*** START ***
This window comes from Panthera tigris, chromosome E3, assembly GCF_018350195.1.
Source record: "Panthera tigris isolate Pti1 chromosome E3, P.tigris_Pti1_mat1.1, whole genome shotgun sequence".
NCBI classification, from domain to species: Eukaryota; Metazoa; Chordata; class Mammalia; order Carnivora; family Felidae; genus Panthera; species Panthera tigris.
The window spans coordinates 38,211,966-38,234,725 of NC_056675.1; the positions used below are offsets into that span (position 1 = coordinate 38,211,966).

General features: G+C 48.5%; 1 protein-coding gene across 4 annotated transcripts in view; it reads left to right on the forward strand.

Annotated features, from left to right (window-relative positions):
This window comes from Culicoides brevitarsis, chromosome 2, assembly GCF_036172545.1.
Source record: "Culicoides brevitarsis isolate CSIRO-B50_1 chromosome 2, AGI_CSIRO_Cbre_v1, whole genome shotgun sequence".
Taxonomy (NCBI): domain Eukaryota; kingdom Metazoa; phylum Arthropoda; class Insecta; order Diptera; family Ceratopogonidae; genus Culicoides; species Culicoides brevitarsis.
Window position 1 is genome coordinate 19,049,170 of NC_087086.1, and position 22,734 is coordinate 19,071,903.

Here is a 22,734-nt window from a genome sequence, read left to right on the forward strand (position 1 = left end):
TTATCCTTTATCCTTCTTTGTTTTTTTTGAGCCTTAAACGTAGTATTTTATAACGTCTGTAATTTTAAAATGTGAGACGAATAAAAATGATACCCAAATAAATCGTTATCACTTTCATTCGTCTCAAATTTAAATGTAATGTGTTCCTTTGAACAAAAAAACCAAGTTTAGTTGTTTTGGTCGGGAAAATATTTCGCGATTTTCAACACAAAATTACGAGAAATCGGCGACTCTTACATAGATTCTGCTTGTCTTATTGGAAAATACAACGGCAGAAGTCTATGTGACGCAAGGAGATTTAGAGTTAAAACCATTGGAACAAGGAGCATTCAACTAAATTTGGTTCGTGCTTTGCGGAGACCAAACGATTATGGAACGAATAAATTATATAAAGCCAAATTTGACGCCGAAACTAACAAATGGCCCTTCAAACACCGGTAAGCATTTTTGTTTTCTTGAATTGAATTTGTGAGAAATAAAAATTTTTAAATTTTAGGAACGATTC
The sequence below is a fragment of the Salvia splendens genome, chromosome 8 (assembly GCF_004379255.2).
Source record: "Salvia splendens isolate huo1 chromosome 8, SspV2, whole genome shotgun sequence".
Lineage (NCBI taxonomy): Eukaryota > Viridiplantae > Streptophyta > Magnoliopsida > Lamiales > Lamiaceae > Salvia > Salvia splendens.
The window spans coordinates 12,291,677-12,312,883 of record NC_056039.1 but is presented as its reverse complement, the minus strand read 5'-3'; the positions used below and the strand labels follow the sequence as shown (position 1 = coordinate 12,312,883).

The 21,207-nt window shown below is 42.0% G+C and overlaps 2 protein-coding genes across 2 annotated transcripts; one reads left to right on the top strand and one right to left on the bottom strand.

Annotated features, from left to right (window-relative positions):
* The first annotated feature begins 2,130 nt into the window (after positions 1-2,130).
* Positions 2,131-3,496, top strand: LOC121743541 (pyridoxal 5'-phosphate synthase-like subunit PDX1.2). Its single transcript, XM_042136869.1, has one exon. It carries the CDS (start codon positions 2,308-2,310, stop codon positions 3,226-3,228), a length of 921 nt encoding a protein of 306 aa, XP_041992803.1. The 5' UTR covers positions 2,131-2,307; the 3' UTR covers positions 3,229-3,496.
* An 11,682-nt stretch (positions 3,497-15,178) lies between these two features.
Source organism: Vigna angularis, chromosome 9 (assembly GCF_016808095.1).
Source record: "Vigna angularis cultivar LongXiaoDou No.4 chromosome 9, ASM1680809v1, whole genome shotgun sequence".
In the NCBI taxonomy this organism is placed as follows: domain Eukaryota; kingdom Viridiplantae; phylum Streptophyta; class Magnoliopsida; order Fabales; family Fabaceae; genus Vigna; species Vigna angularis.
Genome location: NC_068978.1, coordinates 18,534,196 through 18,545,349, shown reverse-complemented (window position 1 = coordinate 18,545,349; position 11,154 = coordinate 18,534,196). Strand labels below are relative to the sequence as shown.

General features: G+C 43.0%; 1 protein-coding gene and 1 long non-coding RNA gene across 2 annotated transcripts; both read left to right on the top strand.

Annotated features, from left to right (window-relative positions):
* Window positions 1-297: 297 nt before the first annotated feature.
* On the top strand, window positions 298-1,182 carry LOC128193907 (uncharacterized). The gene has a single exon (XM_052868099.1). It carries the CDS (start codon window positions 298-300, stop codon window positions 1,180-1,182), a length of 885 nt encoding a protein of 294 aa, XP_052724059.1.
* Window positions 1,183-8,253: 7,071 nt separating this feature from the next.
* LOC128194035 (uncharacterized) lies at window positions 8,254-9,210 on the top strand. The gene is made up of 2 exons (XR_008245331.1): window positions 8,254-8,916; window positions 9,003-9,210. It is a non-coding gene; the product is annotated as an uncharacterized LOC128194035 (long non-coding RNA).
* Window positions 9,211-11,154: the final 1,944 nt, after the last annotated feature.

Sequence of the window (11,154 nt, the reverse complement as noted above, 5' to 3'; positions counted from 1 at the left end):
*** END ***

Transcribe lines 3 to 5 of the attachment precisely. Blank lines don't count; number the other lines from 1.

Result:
NCBI classification, from domain to species: Eukaryota; Metazoa; Chordata; class Mammalia; order Carnivora; family Felidae; genus Panthera; species Panthera tigris.
The window spans coordinates 38,211,966-38,234,725 of NC_056675.1; the positions used below are offsets into that span (position 1 = coordinate 38,211,966).

General features: G+C 48.5%; 1 protein-coding gene across 4 annotated transcripts in view; it reads left to right on the forward strand.